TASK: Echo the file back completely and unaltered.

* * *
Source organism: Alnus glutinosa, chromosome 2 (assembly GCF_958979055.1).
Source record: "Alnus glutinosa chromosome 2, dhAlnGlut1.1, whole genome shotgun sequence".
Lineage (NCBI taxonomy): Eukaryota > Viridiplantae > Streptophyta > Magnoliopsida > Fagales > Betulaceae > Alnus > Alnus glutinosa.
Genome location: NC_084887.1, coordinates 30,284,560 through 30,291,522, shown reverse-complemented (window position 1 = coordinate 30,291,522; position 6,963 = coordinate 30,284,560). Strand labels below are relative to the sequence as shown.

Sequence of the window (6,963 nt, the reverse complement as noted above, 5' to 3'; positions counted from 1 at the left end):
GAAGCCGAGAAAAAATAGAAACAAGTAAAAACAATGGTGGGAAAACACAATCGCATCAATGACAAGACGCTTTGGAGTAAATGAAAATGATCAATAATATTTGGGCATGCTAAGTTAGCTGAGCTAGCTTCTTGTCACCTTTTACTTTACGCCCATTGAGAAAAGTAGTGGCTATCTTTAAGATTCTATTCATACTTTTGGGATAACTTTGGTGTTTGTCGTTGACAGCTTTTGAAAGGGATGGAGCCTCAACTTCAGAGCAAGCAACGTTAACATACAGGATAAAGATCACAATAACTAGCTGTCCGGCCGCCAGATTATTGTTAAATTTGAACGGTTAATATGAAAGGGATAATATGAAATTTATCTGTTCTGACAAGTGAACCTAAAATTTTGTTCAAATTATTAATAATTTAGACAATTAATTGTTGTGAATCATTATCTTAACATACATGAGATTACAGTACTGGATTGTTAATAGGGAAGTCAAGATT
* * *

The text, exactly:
Source organism: Alnus glutinosa, chromosome 2 (assembly GCF_958979055.1).
Source record: "Alnus glutinosa chromosome 2, dhAlnGlut1.1, whole genome shotgun sequence".
Lineage (NCBI taxonomy): Eukaryota > Viridiplantae > Streptophyta > Magnoliopsida > Fagales > Betulaceae > Alnus > Alnus glutinosa.
Genome location: NC_084887.1, coordinates 30,284,560 through 30,291,522, shown reverse-complemented (window position 1 = coordinate 30,291,522; position 6,963 = coordinate 30,284,560). Strand labels below are relative to the sequence as shown.

Sequence of the window (6,963 nt, the reverse complement as noted above, 5' to 3'; positions counted from 1 at the left end):
GAAGCCGAGAAAAAATAGAAACAAGTAAAAACAATGGTGGGAAAACACAATCGCATCAATGACAAGACGCTTTGGAGTAAATGAAAATGATCAATAATATTTGGGCATGCTAAGTTAGCTGAGCTAGCTTCTTGTCACCTTTTACTTTACGCCCATTGAGAAAAGTAGTGGCTATCTTTAAGATTCTATTCATACTTTTGGGATAACTTTGGTGTTTGTCGTTGACAGCTTTTGAAAGGGATGGAGCCTCAACTTCAGAGCAAGCAACGTTAACATACAGGATAAAGATCACAATAACTAGCTGTCCGGCCGCCAGATTATTGTTAAATTTGAACGGTTAATATGAAAGGGATAATATGAAATTTATCTGTTCTGACAAGTGAACCTAAAATTTTGTTCAAATTATTAATAATTTAGACAATTAATTGTTGTGAATCATTATCTTAACATACATGAGATTACAGTACTGGATTGTTAATAGGGAAGTCAAGATT